By now, it’s clear: There’s a strong case for the health benefits of coffee. Studies have recently shown that regular java drinkers have a lower risk of diabetes, fewer strokes and heart problems and lower rates of certain cancers. All of that may help explain why coffee drinkers also tend to live longer than people who don’t drink the brew.
But much of this good news came from analyzing mostly white populations. Whether the benefits held for people of other racial and ethnic backgrounds remained uncertain. Now, scientists report that the longevity perks likely apply to African Americans, Latinos and some Asian Americans as well.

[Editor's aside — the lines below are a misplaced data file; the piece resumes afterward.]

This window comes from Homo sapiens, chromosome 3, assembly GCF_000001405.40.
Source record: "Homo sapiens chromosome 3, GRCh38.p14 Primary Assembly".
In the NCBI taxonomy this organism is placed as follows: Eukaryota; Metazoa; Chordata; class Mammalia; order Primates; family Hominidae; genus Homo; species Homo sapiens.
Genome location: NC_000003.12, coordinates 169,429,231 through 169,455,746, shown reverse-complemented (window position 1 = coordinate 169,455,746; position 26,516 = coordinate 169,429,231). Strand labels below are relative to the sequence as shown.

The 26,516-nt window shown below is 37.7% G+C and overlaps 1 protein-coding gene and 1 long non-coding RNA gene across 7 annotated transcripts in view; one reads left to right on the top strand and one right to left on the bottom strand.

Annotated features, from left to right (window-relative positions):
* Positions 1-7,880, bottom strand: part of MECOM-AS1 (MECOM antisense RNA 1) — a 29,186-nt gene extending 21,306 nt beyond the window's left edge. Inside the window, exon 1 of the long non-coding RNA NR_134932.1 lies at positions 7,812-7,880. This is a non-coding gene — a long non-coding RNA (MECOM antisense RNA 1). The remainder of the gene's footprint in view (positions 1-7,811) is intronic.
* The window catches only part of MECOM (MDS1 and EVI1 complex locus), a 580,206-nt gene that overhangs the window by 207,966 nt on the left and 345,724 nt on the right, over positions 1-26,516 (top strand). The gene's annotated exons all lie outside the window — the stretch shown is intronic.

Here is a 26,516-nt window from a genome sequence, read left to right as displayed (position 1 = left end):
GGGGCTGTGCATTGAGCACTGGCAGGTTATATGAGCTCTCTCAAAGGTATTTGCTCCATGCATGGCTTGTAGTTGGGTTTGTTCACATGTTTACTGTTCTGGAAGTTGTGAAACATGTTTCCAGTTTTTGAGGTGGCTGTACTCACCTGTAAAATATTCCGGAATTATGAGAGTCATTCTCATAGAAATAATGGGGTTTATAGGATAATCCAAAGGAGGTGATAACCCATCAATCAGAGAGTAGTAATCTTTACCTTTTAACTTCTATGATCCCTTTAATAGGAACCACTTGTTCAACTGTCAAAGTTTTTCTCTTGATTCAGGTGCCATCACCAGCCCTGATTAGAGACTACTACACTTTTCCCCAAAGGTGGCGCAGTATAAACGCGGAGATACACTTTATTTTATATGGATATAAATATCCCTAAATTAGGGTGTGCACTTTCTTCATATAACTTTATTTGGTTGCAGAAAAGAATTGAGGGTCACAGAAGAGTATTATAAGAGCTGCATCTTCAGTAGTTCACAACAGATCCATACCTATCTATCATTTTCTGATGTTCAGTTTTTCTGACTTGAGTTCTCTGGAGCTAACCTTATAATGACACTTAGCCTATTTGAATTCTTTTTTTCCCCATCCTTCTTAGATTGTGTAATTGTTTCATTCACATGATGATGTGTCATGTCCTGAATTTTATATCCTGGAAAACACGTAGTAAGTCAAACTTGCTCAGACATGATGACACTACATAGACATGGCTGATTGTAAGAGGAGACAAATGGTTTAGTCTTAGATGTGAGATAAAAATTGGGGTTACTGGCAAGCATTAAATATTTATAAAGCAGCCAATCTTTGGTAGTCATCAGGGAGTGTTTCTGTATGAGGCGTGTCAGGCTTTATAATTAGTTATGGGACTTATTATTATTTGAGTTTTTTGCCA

In two new studies published in the Annals of Internal Medicine, researchers delved into the coffee-drinking habits of more than 700,000 people in the U.S. and in 10 European countries. The scientists were particularly interested in looking at death rates among people of non-white populations. In both studies, people in these groups who drank more coffee tended to have a lower risk of dying during the study period than those who drank less coffee, or no coffee.